You get what you pay for, the question is are the differences worth it to you?

just Justin Whitson
Re: Re: is a fleece just a fleece? on 04/08/2014 00:52:46 MDT Print View

The differences between high efficiency grid fleece and regular 100 wt fleece are noticeable and significant to me.

A simple test. Take a dropper, take a garment made with each of the above, turned inside out. Drop some water drops on each.

You will note that in the high efficiency grid fleece fabric, that the moisture rapidly spreads out over a large surface area.

In the 100 wt, regular fleece, not so much. This means the former will dry significantly faster even though both are primarily polyester.

Also, the former is now often treated with polygiene. Wear the polygiene high efficiency grid fleece on a 3 day trip as a baselayer, wear the the 100 wt on a 3 day trip as a baselayer, or even mid. Will be a big difference in stink.

Then, another difference, the high efficiency grid fleece will be both warmer with a windjacket, likely lighter weight, and even more breathable without a windjacket. All plus's in my book.

With that said, i think some companies far over charge for the really nice fleeces like the high efficiency grid fleeces--what Patagonia charges at full price for their Cap 4 hoody is borderline criminal---sustainable, good causes etc support or no. MEC is a lot more reasonable, but still expensive for U.S. and non CA residents because of shipping.

Btw, for me, it's not about going longer, faster, harder. Sounds like a porn promo in any case, and i'm not much a fan of that either. For me, it's simply about greater comfort and safety--in super cold weather, who doesn't like a super quick drying garment? (i actually tend to wear high efficiency grid fleece as a midlayer, so i don't get the flash dry cooling effect as much as when wearing it as a baselayer--i usually use a thin Dri Release Merino baselayer or the 55% Merino/45% nylon or 65% Merino/35% poly baselayers which dry a bit slower, and don't feel as cold when drying). I don't think there would be a world of difference between performance for us average folks, but could be enough of a comfort/safety differential to warrant some attention. With that said, decent quality 100 wt fleece is likely to be more durable and tough than the HEGF. Plus much cheaper, both also plus's in my book. But if you have the money, definitely go for the good quality HEGF's.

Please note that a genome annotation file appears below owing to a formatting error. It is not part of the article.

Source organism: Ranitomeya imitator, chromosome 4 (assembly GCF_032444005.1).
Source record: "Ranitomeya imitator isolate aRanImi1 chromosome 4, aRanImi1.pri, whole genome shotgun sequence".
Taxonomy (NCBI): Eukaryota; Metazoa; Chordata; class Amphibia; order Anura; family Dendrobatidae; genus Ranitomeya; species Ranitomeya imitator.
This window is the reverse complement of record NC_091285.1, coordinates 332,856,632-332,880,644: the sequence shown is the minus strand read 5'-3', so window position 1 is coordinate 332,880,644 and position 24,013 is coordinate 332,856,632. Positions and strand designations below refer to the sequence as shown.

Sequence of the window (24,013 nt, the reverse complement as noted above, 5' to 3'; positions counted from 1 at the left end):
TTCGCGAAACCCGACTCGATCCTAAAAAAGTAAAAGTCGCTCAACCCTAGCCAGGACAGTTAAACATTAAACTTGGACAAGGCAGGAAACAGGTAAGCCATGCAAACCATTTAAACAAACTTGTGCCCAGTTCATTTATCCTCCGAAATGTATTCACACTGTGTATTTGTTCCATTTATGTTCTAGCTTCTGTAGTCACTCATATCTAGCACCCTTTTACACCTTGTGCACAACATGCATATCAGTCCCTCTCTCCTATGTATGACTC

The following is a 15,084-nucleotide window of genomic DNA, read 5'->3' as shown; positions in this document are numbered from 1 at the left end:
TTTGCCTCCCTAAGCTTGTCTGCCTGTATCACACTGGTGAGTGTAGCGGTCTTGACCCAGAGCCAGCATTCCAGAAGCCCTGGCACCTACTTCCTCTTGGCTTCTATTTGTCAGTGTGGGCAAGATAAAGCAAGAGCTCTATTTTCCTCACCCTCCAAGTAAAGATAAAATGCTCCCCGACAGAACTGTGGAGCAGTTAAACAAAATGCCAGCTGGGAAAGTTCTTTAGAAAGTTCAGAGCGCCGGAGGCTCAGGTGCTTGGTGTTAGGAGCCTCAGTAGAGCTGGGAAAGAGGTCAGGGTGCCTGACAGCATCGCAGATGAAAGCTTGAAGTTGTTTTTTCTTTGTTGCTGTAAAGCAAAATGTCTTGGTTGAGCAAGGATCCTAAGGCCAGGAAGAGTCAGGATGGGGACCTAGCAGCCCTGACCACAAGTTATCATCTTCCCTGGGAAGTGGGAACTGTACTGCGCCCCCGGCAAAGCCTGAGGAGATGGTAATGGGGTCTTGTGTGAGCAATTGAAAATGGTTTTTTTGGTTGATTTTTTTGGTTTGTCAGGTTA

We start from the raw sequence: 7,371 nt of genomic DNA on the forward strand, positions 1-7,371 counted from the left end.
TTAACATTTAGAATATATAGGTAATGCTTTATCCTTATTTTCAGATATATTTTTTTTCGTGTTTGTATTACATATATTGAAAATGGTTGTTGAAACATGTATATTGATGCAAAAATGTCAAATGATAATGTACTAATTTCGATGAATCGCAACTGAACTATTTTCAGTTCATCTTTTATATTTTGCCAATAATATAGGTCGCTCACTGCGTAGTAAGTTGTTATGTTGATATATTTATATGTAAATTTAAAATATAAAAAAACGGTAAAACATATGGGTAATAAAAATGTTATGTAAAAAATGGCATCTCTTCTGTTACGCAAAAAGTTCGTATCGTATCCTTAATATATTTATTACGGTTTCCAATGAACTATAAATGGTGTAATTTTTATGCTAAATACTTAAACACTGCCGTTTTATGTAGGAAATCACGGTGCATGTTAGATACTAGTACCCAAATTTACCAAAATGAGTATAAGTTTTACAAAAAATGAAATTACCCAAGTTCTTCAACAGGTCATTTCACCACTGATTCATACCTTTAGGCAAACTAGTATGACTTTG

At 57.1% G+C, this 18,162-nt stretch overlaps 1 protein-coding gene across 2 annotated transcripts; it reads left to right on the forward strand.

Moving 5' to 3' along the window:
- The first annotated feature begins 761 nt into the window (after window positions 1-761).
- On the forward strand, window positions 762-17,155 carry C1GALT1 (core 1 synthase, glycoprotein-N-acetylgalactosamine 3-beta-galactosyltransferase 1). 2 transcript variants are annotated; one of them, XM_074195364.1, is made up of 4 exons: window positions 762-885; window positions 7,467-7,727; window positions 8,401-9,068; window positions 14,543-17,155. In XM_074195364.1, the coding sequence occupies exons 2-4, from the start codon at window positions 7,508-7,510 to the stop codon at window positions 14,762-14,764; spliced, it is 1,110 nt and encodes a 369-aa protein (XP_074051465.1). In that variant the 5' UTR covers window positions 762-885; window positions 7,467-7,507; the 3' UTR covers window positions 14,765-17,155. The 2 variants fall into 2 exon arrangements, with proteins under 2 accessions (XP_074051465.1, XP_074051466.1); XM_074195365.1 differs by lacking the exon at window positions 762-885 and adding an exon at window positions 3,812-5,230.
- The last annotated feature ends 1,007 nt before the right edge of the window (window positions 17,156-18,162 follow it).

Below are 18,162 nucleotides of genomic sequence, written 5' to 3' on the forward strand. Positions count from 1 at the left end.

eric chan
(bearbreeder) - F
safety on 04/08/2014 02:34:49 MDT Print View

if you arent "safe" in regular fleece in cold wet weather ...

i suggest re-evaluating yourself and your technique

powerdry HE fleece wont make you any safer for the things you most likely do ...

until VERY recently dead bird did not have any HE polartec powerdry fleeces ... their athletes were stuck using the "obsolete" classic 100 wt delta fleece lt tops, of which i own and use one

they did just fine ... and we arent taking ancient history here but in the past 3-4 years

i own the T2/T3/cap4 ... as well as quite a few fleeces ... and theres nothing someone of my limited ability cant do in a normal fleece that i can in a grid fleece

yes the powerdry grid fleece is a bit more breathable, and pills less ... but the difference isnt that huge for walking around


Paul Magnanti
(PaulMags) - MLife

Locale: People's Republic of Boulder
fleece on 04/08/2014 06:53:04 MDT Print View

"yes the powerdry grid fleece is a bit more breathable, and pills less ... but the difference isnt that huge for walking around"

I am sure people much more intelligent than myself can break out an Excel spreadsheet and ppt presentations with their wonderful graphs and bar charts to prove how much better this "grid fleece" is.

They are probably right.

I just know that I've skied in cold weather in cheap fleece, been warm and dry.

If someone gave me the wonderful expensive fleece, I'm sure I'd appreciate it and use it.

Otherwise, I'll just throw caution to the wind and hope I don't die in the obsolete pieces I've used. :)